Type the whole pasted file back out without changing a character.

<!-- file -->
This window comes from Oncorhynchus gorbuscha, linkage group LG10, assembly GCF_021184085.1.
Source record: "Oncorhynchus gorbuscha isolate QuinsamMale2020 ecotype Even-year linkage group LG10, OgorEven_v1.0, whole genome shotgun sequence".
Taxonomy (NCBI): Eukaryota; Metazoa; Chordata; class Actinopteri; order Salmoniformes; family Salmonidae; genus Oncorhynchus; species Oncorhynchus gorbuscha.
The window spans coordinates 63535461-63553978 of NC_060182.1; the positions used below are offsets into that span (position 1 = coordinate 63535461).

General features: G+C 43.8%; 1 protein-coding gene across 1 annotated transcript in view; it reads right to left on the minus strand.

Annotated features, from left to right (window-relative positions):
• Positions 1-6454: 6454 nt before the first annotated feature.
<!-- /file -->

This window comes from Oncorhynchus gorbuscha, linkage group LG10, assembly GCF_021184085.1.
Source record: "Oncorhynchus gorbuscha isolate QuinsamMale2020 ecotype Even-year linkage group LG10, OgorEven_v1.0, whole genome shotgun sequence".
Taxonomy (NCBI): Eukaryota; Metazoa; Chordata; class Actinopteri; order Salmoniformes; family Salmonidae; genus Oncorhynchus; species Oncorhynchus gorbuscha.
The window spans coordinates 63535461-63553978 of NC_060182.1; the positions used below are offsets into that span (position 1 = coordinate 63535461).

General features: G+C 43.8%; 1 protein-coding gene across 1 annotated transcript in view; it reads right to left on the minus strand.

Annotated features, from left to right (window-relative positions):
• Positions 1-6454: 6454 nt before the first annotated feature.